Vitamin C: The Unique Qualities and Synergies of Its Different Forms
by Dr. Rath Health Foundation
Originally published May 1, 2019
Vitamin C is a vital nutrient for human health and survival. It is not only a powerful antioxidant and immune booster, it also supports collagen, connective tissue formation, and builds the extracellular matrix – the ‘glue’ that binds the body’s cells together. It is also important for faster wound healing and the prevention of various chronic conditions. Optimum amounts of vitamin C effectively protect the body and cardiovascular system against biological rusting.
Additionally, vitamin C has several other important functions. It is a cofactor for a series of biological enzymes that are important for the improved metabolism of cholesterol, triglycerides and other risk factors for cardiovascular disease. It is also an important energy molecule needed to recharge energy carriers inside the cells. Vitamin C is essential for the production of carnitine, the molecule that carries fatty acids into the mitochondria for energy production. It participates in the biological recycling of vitamin E, glutathione, and many other cell-protective molecules. When taken together with calcium, it increases calcium absorption. Vitamin C also neutralizes various toxins in the body and protects healthy cells from harmful substances, including the effects of many pharmaceutical drugs.
As humans do not produce their own vitamin C it has to be obtained from food sources and dietary supplements. Vitamin C supplements come in several forms. These include ascorbic acid, calcium ascorbate, magnesium ascorbate, and others. However, the majority of vitamin C supplements on the market contain only a single form of vitamin C, usually ascorbic acid. Simple ascorbic acid is a water-soluble compound. Therefore, it does not remain in the body for very long and is easily excreted. Unless frequently replenished, it is difficult to obtain the benefits of vitamin C from ascorbic acid alone.
Mineral salts of ascorbic acid, such as calcium ascorbate and magnesium ascorbate, are easily absorbed and well metabolized by the body’s cells. Combining vitamin C with calcium or magnesium in this way neutralizes the acidic effect of ascorbic acid and contributes to a ‘buffering’ effect, thus making it gentler on the stomach lining.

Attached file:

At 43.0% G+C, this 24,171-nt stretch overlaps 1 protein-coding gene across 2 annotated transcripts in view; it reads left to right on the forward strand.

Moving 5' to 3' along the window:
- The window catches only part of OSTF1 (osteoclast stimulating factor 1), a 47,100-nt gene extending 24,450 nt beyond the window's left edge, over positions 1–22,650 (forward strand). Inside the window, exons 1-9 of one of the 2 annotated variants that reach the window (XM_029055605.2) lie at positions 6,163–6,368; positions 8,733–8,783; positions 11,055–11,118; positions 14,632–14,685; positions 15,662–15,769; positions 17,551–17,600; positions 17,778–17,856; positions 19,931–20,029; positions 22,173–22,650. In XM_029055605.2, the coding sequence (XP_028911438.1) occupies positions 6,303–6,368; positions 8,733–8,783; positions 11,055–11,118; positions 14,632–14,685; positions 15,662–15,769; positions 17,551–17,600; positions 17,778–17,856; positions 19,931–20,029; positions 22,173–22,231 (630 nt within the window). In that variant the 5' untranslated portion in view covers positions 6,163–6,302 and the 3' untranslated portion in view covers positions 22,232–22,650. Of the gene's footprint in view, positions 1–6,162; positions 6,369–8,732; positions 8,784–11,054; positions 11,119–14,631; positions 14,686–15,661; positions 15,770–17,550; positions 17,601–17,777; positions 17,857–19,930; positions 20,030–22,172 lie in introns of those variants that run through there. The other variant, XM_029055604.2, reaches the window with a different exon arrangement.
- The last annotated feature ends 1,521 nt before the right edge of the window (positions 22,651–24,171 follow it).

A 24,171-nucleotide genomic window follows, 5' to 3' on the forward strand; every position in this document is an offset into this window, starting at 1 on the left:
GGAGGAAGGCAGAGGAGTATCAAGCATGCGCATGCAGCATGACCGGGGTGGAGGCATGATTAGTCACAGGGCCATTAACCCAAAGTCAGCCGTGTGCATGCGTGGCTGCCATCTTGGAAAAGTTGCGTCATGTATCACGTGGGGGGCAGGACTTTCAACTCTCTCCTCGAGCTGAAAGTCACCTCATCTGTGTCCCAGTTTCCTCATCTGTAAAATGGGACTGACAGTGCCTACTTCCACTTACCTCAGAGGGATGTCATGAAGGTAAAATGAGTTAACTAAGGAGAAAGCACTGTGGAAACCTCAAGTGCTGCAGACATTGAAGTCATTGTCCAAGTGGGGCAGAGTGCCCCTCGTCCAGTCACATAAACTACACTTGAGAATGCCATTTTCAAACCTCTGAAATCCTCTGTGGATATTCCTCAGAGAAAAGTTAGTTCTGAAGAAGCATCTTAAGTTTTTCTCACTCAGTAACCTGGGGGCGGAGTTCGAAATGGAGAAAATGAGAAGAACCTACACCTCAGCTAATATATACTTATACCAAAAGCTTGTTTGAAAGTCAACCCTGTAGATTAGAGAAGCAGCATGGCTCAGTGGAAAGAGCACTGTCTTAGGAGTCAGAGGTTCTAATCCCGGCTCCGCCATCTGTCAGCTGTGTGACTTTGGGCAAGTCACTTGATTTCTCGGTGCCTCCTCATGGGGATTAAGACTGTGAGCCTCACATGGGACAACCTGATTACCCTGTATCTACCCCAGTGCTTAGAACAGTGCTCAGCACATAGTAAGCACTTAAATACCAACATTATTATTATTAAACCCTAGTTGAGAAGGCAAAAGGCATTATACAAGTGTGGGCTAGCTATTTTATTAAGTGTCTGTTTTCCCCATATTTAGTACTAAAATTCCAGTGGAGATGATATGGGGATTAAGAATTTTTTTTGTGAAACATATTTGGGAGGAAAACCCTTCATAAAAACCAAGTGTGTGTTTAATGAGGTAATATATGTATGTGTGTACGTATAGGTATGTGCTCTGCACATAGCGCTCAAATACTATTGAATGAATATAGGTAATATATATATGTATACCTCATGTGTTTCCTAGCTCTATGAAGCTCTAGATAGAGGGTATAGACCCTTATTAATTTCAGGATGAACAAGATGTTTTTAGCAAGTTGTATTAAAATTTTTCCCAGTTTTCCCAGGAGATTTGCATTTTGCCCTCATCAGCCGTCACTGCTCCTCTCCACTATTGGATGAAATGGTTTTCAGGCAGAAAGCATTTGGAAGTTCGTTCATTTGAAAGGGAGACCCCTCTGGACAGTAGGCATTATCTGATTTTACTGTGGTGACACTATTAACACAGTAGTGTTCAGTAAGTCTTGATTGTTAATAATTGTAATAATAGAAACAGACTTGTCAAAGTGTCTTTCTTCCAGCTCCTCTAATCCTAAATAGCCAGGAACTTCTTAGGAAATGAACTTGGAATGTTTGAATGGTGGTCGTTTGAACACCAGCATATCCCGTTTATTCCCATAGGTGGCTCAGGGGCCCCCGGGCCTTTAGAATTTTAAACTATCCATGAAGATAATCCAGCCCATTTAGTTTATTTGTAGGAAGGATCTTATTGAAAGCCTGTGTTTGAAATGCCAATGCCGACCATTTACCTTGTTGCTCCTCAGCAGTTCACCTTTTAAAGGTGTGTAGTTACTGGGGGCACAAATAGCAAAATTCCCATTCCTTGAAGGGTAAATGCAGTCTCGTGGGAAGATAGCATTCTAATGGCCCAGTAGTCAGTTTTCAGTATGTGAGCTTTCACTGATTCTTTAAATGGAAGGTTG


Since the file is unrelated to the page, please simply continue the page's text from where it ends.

Calcium is important for the proper contraction of muscle cells, including the heart muscle cells, and is required for the conduction of nerve impulses. This mineral is also essential for the hardening and stability of our bones and teeth. Magnesium is nature’s calcium antagonist; its benefit for the cardiovascular system is similar to that of prescription calcium channel-blocking drugs – except that magnesium is natural. Clinical studies have shown that magnesium is particularly important for helping to normalize high blood pressure and irregular heartbeat conditions.
There is a misconception that calcium ascorbate can increase the likelihood of kidney stones. However, the majority of kidney stones are made of calcium oxalate, which is present in foods such as soda, coffee, chocolate, spinach, and beets. Inadequate water intake is one of the major contributors to kidney stone formation. Well-controlled clinical studies have not been able to establish any strong correlation between supplemental vitamin C and increased kidney stones.
Another unique form of vitamin C is ascorbyl palmitate, a fat-soluble form of the nutrient. This form is better absorbed by the cells than ascorbic acid alone. Cell membranes enriched with ascorbyl palmitate are more resistant to oxidative damage, which means they are better protected against disease and aging. Ascorbyl palmitate is also an effective antioxidant and free radical scavenger.
One of the advantages of taking a nutritional supplement that contains ascorbyl palmitate is that this form of vitamin C can reach areas of the body that ascorbic acid cannot. Moreover, its effects last for longer. A well-balanced vitamin C or multinutrient supplement should contain at least 25 percent of its vitamin C in the fat-soluble, ascorbyl palmitate form. However, most vitamin C supplements contain little or no ascorbyl palmitate. Optimum supplementation with a synergistically formulated vitamin C supplement can make all the difference in protecting your health!
Thanks to: https://truthcomestolight.com